The entrance of Tec Centro Berks at 442 S. 6th St., Reading. (Photo: Provided)
The entrance of Tec Centro Berks at 442 S. 6th St., Reading. (Photo: Provided)

A career center for Latinos modeled on Lancaster's Tec Centro opened on Monday in Reading, and more such projects are on the way.

Darleen Garcia

Berks Latino Workforce Development Corp. is known as "Tec Centro Berks" for short, according to its executive director, Darleen Garcia. Based at a former parochial school, it has begun offering job search assistance, connecting applicants directly to local employers that are hiring.

Rosters are filling up for classes beginning shortly in English as a Second Language and HiSET, the High School Equivalency Test. Enrollment will continue on a rolling basis.

More programs will get under way later this year. In January, Tec Centro Berks plans to launch a nursing assistants training course in collaboration with Reading Area Community College.

While Tec Centro Berks is an independent venture, it received invaluable guidance and assistance from Tec Centro Lancaster and its parent nonprofit, the Spanish American Civic Association, Garcia said. SACA's CEO, Carlos Graupera, serves on the Berks organization's board.

"We're basically following their model," Garcia said.

The Wyomissing Foundation in 2018 called for the creation of a workforce training program in the reading area. That led to discussions with SACA and the establishment of the Development Corp. as a nonprofit at the end of 2019. The foundation provided it a three-year, $450,000 startup grant.

"The best social service intervention is a good job," foundation President Karen Rightmire said at the time. Families, local businesses and the Greater Reading community at large would all benefit, she said.

The original rollout plan, developed in 2019 and early 2020, was upended by the coronavirus pandemic. Undaunted, the organization is now executing a revised "bridge" plan that will progress step by step from today's soft opening to full operations in 2022.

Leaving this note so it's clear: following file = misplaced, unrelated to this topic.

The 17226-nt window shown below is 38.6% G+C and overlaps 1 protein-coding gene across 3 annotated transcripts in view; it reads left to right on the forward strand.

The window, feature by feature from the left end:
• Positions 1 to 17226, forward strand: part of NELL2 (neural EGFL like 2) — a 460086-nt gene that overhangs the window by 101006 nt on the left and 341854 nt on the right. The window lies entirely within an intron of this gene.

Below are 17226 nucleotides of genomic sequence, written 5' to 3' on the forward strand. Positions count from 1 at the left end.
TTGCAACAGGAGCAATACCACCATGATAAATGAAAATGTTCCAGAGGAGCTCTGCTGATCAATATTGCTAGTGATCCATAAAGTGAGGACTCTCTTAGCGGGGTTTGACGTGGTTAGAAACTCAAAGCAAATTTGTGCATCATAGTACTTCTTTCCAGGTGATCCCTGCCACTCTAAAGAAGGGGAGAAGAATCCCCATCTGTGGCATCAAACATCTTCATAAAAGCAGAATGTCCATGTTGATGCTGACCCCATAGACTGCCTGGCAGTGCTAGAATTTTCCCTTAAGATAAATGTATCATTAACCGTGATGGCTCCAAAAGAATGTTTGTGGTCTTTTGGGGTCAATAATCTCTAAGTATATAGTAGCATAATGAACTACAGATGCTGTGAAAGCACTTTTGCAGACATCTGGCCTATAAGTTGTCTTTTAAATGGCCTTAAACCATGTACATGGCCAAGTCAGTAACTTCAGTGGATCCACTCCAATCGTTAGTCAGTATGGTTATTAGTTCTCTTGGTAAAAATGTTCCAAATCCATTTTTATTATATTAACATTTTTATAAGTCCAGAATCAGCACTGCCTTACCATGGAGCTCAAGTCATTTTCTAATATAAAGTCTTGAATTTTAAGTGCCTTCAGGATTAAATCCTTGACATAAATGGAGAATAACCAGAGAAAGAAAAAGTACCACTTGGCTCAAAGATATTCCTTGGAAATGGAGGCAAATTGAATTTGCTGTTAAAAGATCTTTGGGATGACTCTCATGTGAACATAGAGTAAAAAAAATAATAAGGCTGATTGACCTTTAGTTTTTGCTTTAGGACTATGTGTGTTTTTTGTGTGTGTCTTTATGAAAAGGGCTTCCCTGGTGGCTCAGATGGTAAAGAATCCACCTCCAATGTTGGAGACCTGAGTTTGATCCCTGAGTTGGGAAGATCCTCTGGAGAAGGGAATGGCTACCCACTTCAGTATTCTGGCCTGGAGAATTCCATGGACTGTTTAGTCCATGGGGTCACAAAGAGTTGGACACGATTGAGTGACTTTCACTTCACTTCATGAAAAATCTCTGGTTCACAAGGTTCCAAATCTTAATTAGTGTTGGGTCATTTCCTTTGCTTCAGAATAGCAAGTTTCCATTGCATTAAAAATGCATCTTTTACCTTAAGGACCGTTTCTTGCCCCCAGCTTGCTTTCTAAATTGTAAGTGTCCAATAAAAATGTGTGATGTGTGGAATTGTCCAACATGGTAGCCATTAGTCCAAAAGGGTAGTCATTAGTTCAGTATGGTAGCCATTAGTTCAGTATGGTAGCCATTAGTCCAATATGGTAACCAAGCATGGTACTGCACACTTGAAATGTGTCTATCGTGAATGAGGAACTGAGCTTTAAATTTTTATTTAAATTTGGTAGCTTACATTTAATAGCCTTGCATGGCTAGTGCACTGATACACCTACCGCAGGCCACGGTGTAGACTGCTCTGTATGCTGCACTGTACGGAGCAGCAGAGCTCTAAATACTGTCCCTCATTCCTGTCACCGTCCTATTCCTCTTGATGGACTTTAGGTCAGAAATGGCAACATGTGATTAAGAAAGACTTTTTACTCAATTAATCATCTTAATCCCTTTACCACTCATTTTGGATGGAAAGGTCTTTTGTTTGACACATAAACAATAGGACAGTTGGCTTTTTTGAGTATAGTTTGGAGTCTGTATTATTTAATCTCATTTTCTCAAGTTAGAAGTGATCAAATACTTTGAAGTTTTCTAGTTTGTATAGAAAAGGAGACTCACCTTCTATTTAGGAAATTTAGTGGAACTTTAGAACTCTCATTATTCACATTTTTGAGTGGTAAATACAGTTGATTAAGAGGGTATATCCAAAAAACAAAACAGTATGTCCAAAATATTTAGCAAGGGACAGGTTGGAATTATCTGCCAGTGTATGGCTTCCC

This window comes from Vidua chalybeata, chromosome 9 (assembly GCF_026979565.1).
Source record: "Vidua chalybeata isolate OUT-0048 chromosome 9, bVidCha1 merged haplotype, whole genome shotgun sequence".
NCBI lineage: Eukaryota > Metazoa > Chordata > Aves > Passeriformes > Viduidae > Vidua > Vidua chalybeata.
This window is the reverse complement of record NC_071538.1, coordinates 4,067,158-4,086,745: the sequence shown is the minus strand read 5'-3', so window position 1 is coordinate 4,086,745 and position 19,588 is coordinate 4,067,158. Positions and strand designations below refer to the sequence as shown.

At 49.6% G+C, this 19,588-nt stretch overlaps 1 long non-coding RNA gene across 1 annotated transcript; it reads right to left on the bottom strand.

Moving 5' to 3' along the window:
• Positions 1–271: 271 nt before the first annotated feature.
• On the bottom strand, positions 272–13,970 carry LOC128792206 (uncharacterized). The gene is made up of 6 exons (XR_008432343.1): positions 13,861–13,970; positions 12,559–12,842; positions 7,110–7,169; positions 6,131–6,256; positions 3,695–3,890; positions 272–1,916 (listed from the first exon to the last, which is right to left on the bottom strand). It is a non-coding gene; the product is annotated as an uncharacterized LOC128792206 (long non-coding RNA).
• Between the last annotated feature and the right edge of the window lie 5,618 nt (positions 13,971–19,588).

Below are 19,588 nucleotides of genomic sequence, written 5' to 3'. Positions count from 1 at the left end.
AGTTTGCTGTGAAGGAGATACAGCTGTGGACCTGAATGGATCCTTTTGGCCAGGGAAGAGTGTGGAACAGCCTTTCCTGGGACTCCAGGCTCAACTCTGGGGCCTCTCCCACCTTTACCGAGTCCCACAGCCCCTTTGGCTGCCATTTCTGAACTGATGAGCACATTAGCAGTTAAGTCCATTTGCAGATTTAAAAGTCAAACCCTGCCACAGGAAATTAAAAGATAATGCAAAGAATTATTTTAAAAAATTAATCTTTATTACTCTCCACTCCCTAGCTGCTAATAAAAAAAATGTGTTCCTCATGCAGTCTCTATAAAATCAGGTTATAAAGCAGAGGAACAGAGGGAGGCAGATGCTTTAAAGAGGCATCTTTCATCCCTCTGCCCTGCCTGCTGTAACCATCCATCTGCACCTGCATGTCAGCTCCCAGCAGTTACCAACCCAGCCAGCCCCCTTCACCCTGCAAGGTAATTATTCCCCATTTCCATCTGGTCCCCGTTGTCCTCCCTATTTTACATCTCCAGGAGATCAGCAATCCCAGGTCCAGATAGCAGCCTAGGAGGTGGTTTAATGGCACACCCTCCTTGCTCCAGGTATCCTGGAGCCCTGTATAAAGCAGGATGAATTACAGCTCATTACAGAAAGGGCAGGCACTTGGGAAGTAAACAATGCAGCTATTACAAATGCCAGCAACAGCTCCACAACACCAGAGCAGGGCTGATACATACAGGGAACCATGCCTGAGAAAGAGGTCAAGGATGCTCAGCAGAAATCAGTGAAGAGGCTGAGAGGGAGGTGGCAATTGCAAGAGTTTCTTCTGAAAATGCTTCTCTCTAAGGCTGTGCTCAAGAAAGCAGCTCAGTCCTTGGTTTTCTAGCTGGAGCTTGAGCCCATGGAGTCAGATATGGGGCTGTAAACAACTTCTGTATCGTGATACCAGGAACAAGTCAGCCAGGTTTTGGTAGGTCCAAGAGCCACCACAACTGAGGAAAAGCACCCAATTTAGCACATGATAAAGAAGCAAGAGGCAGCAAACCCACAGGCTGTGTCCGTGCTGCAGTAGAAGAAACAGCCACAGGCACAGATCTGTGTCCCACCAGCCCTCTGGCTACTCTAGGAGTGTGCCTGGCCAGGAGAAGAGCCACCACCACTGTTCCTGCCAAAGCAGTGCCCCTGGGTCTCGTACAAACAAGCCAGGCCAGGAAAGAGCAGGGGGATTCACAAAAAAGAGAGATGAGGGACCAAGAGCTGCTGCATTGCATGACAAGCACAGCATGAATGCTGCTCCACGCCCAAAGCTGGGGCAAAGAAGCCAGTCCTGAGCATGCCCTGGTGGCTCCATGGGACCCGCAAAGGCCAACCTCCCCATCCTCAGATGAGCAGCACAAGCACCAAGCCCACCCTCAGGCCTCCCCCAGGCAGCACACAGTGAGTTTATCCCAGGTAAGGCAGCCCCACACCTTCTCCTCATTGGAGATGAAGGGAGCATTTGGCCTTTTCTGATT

Ultimately, Berks Latino Workforce Development Corp. plans to offer training programs in healthcare, hospitality, culinary arts, construction, welding and computer programing, all provided in tandem with comprehensive case management to ensure clients' needs are being met fully.

"We want to be very supportive," Garcia said.

(Photo: Provided)
(Photo: Provided)

A grassroots model

A full two-thirds of Reading's population is Hispanic, according to U.S. Census data. That's largest proportion in Pennsylvania, much larger than Lancaster's 38%. Reading's poverty rate is 33%, versus 24% in Lancaster.

Carlos Graupera

SACA launched the original Tec Centro in Lancaster in 2014. Based at 102 Chester St., it offers bilingual job training and related services, focusing on helping unemployed and under-employed individuals gain the skills needed to obtain well-paying, family-sustaining jobs. A branch, Tec Centro West, opened earlier this year in the 600 block of High Street in southwest Lancaster.

SACA always believed the Tec Centro model had "replication value," Graupera said. But that never meant that SACA intended to expand its footprint or create a Tec Centro franchise, he said: Rather, it's essential that communities take ownership of the initiative themselves.

That is, a community's own nonprofits, educational institutions and employers have to come together themselves to create a localized, grass-roots approach. Then SACA can offer its expertise, technical assistance and encouragement, Graupera said.

In addition to Berks County, he said, SACA is helping local groups in York and Lebanon that are seeking to launch Tec Centro-inspired initiatives.

From left, Jonathan Encarnacion, chairman, of Berks Latino Workforce Development Corp.; Darleen Garcia, its executive director, and and Dan Beck, senior lender, Community First Fund, celebrate the Berks organization's acquisition of a building for its headquarters. (Source: Blwdc.org)

'In the middle of the community'

Besides the Wyomissing Foundation, the Berks Latino Workforce Development Corp.'s community partners include the Berks Alliance, United Way of Berks County, Greater Reading Chamber Alliance and more.

A Lancaster-based nonprofit helped it acquire its headquarters. Community First Fund, a financial institution that lends in underserved areas, provided the $432,000 mortgage allowing the purchase of Sts. Cyril & Methodius Parochial School at 442 S. 6th St. for $540,000. The sale closed in July. (Community First President and CEO Dan Betancourt, like Graupera, serves on the Development Corp.'s board.)

"We wanted it to be in the middle of the community," Garcia said. The 23,000 square foot building is in one of Reading's more economically disadvantaged neighborhoods, where it can serve as a seed for revitalization.

Pa. Sen. Scott Martin

Lancaster's Tec Centro receives both private and government support. The latter includes funding from the state's Redevelopment Assistance Capital Program and through the Neighborhood Assistance Program.

In a virtual SACA town hall Monday, state Sen. Scott Martin extolled initiatives like Tec Centro that align workforce development efforts to identified needs and shortages in areas such as health care and the trades.

The more Tec Centro model expands to other parts of the state — and thus to other legislators' districts — the more support there will be in Harrisburg for funding it, the Republican legislator and possible gubernatorial candidate said.

Workforce-development initiatives that yield tangible results are essential to boosting Pennsylvania's economic growth, Martin said.

Tim Stuhldreher